10. Here’s the good news.
The vast majority of unstructured attacks stick with the script, literally. We see a lot of automated attacks that follow the published exploits to the letter. You can get a lot of mileage out of patches that just cover the known exploits for that threat.
(see tip 12 for how you can use this)
For that case, you can write a very effective and powerful patch by simply answering some basic questions:
a) What’s the URL to that app on your box?
b) What variables does it affect?
c) What’s the payload of the attack?
d) What’s the normal payload for the variable?
For instance, you have an app bar.asp, it has a SQL injection hole in the "id" argument that’s triggered with a ', and that “id” only accepts integers. With that basic information, you can write a simple patch for the vulnerability vector, such as:
SecRule REQUEST_URI "$/foo/bar\\.asp^" "chain, id:400000, msg: 'Attack on my app'"
SecRule ARGS:search "'"
And, you can define the normal behavior for the application like this:
SecRule REQUEST_URI "$/foo/bar\\.asp^" "chain, id:400001, msg: 'Attack on my app'"
SecRule ARGS:search "![0-9]+"
And, if you set up a response to this (see tip 11), for instance a firewall rule triggered by OSSEC, you can block this attacker from further mischief.
11. Perfect is the opposite of good enough.
Don't try to make your patch anything other than one that works for you. If it works for you, it’s good enough. If you want to publish it, please do - but don't let that stop you from writing an "ugly" patch. Any patch that works is worth something, anything else is useless. Also, patches do not have to be one size fits all. If you have to tweak the patch for a box that’s otherwise supposed to be identical, tweak it. Worry about why the boxes are not actually identical later.
12. Sometimes, the best you can do is to write a rule that’s just a tripwire.
For example, maybe you can't write a patch that works - it won't stop the attacks, or it breaks your app. What you can do is write some rules that detect the behavior or actions of the attacker before they exploit your app, such as rules that detect a recon probe for your vulnerable application (i.e., multiple attempts to find myphpadmin in multiple directories) or that detect a general type of attack (PHP remote code inclusion).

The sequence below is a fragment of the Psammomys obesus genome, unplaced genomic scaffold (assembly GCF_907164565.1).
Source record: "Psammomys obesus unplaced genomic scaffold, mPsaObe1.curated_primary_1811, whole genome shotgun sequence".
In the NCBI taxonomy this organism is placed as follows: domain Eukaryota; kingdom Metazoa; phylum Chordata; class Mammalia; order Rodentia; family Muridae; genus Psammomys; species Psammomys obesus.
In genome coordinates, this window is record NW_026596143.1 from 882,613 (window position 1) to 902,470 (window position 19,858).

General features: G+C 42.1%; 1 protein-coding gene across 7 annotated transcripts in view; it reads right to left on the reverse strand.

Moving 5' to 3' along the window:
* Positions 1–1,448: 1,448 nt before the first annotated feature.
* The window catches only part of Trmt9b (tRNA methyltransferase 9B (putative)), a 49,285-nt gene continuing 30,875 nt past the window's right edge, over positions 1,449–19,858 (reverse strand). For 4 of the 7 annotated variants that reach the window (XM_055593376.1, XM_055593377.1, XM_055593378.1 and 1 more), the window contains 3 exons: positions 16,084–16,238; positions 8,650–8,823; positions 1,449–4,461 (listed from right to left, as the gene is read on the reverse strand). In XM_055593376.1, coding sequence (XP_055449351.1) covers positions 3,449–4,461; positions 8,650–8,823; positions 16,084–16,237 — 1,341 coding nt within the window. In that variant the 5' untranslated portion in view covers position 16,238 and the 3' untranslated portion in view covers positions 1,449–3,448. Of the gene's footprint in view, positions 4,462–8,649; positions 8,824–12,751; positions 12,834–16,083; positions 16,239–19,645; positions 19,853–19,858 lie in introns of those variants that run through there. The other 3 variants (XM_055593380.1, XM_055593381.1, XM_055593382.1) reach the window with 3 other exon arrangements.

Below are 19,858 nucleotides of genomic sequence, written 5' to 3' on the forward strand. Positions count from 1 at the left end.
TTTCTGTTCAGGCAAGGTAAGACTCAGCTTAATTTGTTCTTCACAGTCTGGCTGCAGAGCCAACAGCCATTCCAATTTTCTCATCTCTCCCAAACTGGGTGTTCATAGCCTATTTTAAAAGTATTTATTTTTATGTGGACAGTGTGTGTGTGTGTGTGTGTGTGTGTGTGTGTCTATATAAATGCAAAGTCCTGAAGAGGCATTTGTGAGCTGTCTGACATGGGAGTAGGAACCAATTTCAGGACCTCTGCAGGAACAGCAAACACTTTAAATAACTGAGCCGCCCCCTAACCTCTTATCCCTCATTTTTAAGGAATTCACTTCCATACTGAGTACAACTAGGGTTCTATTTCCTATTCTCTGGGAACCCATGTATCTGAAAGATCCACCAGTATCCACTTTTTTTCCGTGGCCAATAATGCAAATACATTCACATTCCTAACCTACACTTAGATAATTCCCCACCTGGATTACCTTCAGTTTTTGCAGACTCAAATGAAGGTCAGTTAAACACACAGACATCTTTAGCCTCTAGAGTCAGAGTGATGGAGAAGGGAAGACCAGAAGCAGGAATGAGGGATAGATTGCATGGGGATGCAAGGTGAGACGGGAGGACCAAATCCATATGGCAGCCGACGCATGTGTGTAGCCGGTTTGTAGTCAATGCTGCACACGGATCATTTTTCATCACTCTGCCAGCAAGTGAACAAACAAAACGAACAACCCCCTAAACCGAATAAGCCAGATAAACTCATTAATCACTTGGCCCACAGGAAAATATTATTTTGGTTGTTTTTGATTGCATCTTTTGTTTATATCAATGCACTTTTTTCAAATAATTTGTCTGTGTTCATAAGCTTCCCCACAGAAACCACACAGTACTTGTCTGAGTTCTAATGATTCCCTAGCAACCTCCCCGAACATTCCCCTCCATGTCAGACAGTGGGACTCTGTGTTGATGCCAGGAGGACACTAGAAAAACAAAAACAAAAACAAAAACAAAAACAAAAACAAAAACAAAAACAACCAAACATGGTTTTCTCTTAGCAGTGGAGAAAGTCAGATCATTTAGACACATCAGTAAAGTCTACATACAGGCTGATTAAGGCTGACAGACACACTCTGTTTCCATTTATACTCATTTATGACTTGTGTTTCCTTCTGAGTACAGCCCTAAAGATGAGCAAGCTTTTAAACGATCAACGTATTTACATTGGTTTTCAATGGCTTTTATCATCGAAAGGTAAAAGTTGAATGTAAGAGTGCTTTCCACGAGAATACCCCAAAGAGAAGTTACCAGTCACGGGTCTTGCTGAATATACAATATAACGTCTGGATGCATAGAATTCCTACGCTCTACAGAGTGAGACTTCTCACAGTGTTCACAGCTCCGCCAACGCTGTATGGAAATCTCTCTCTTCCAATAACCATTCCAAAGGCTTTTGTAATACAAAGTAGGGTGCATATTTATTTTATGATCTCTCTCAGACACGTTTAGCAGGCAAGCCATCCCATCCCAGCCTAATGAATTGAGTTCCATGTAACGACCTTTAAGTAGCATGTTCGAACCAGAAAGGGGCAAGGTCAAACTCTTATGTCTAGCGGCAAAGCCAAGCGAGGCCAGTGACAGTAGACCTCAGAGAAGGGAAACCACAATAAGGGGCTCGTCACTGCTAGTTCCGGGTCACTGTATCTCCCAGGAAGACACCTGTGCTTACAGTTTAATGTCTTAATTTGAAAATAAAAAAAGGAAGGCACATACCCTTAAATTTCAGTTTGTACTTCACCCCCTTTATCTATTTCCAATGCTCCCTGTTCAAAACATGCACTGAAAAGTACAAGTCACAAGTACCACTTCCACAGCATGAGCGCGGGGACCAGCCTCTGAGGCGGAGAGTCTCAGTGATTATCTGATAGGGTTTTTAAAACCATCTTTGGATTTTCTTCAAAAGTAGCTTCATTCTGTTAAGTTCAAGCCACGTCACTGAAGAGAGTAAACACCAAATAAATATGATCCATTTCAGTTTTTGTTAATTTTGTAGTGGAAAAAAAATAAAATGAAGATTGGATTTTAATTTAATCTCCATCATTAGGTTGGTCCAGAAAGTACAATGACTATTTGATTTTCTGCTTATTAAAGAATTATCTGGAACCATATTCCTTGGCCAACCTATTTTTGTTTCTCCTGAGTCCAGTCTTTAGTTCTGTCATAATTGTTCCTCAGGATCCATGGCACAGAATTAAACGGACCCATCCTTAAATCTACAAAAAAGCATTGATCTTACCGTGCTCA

You can use tripwire rules to trigger other events, like a firewall rule to block your attacker before they can attack your vulnerable application. You can also write tripwires to fire on other vulnerabilities and use that information to block your attacker. For example, the attacker tries to find a phpbb vulnerability, but you aren't running phpbb. That’s fine; just write a quick phpbb rule:
SecRule REQUEST_URI "(posting|users|other_phpbb_apps|etc)\\.php"
It won't hurt your box to detect that; anyone that tries to access anything associated with phpbb gets blocked by your firewall, and now all their other attacks fail (see tip 14). Is this method perfect? No, nothing ever is, but you would be surprised how many new attacks you end up blocking by simply setting some tripwires out there for older ones or general attack patterns, like PHP code inclusion attacks. (See the gotroot.com rules and the modsecurity core rules for examples.)
13. Test your patch for both cases.
That means you have to test for both the vulnerability and whether your application still works. If you can't fix the hole, then the patch is just wasting cycles.
14. Evolve your signatures and rules.
Don't try to make them perfect, if you think a sig, rule or patch is weak, add a better version of it after your old tried and true patch – and run them both until you can prove you don’t need the older rule. Sometimes you need to take a few stabs at a vulnerability to get it right. Don't be afraid to have overlapping and duplicate or similar patches/rules/sigs. Remember defense in depth, use it to your advantage. And remember, humans make mistakes, especially us defenders, so be careful that you don't remove rules that worked before and may appear to not be working again. Its much wiser to add a newer better rule and to leave the older rule still in place. If you see the older rule still tripping (make sure you put your newer rules first), you'll know your newer better rule maybe isn't as good as you thought.
15. Check your tripwires for new unknown vulnerabilities.
You may find some new thing that your attacker has discovered which you are temporarily blocking because of their carelessness in hitting your tripwires. Take that information and craft new patches.
Additional thoughts for MSSPs:
MSSPs often have little to no influence on the customer environment other than the security equipment we manage for them. Most of the time this is network oriented equipment such as IPS and firewall. Of course, MSSPs can (and do) advise customers to use layered defense. Unfortunately, security and server management departments within companies are usually several organizational layers apart.
What MSSPs can do is block things on a network level via the IPSs we manage for these customers. However, as most will know this is indeed limited (hence the effort with mod security). The following guidance is to help MSSPs setup a reverse proxy method to provide an additional layer of security.
And finally, purely technical notes: